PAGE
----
What makes hydrometallurgy such an attractive option?
Firstly, its ability to selectively extract tiny amounts of metals from diverse sources, even if they are very heterogeneous and complex. These are adjectives that apply to the currently available ores, which are generally becoming poorer and more complex. From one ton of ore, it is normally possible to extract 0.4 grams of gold or 10 to 20 kilograms of copper. Waste electronic components, such as printed circuit boards, are sources of gold and copper, but in this case, the metal of interest is also a minor part in an often complex and heterogeneous mix. The extraction process must be accurate and selective. The demand for high-performance mineral-based materials, sometimes tailor-made for technological applications, requires greater control of morphological characteristics, purity, size — on a nanometric scale — and product homogeneity. The processes involved in aqueous media, typical of hydrometallurgy, meet these demands.
Environmental performance has become a key factor in a product’s market competitiveness. It is an irreversible path
Is it possible to extract gold with water and without mercury?
Yes, using a hydrometallurgical process. Illegal mining is linked to inequality and poverty, economic interests, the absence of public authorities, and frequently, crime. The predominant technique in artisanal mercury mining involves forming a mercury-gold alloy, also known as an amalgam, to separate the gold from other minerals, before burning the mercury off. The problem is that mercury — even in tiny amounts and only slightly higher than natural levels — can have enormous impacts on the environment, biota, and human health. Because there is currently no widely adopted technology for recovering the mercury used in mining, it is simply released into the environment. The increase in illegal mining, particularly in the Amazon in Brazil and in neighboring countries, must be dealt with strongly. There are other technologies, such as a hydrometallurgical approach known as leaching [the process of extracting a substance from a solid medium through continuous dissolution] in an aqueous medium, which is more efficient and has less of an environmental impact.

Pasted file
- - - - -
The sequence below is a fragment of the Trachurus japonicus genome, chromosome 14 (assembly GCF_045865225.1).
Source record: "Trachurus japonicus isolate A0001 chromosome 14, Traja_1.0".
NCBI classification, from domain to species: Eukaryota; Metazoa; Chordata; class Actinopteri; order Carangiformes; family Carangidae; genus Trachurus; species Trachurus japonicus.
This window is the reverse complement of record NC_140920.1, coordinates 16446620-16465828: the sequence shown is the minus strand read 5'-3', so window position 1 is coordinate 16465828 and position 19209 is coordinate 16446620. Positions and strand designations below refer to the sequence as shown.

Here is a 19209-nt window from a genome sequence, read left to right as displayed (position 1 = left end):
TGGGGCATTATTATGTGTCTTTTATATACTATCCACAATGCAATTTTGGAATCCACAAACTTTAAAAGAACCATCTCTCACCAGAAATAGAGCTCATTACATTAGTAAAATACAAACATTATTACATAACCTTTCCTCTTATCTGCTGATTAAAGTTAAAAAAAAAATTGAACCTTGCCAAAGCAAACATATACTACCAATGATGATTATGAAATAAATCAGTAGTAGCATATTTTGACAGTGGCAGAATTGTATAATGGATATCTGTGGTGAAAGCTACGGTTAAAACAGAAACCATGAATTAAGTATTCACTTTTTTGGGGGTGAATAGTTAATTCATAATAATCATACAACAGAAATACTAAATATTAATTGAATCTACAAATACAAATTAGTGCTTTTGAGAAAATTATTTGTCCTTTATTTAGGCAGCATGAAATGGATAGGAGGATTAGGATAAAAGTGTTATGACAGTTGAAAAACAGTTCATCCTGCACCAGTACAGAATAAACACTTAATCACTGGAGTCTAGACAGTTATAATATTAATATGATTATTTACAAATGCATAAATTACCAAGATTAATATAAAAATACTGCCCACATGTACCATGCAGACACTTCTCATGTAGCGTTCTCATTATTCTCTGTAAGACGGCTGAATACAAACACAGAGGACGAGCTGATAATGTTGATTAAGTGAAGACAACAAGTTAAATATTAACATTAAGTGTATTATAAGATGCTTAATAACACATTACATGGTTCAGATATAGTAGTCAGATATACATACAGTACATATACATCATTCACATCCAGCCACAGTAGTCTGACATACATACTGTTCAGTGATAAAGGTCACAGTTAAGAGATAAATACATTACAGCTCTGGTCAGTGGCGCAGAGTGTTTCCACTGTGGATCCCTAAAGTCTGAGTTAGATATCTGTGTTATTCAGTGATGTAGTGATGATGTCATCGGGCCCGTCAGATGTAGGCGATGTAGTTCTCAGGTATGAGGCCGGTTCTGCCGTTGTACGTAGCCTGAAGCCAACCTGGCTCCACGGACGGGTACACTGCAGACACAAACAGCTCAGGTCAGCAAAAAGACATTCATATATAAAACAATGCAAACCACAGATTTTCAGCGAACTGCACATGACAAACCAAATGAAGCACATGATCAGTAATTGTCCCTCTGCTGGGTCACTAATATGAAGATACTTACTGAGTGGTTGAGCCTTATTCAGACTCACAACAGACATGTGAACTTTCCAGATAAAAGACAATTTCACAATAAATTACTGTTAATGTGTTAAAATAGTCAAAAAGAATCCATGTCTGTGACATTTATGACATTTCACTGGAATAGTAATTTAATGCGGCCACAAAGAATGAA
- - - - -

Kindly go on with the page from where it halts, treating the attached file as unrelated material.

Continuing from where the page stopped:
Is hydrometallurgy more environmentally sustainable than other techniques?
No. All methods, if well planned and executed, can achieve high environmental performance, but they will always have some sort of impact. Which approach to choose depends on the cost-benefit ratio. Mining company AngloGold Ashanti uses a pyrometallurgical process in Nova Lima and a hydrometallurgical process in Santa Bárbara, with the same objective of extracting gold from refractory ores. In both cases, the aim is to achieve the best economic and environmental performance, considering not only the products but also the waste. The Morro Agudo mine, owned by Nexa Resources, produces zero waste. The main product is zinc concentrate, and the process used to generate waste, including toxic metals. The company optimized its process for recovering lead, which is now exported. What remains — the tailings predominantly contain dolomite — is used as a soil acidity corrector in agriculture. This is not always possible, but it is the future: maximizing the use of natural resources, optimizing energy use, and minimizing environmental impact.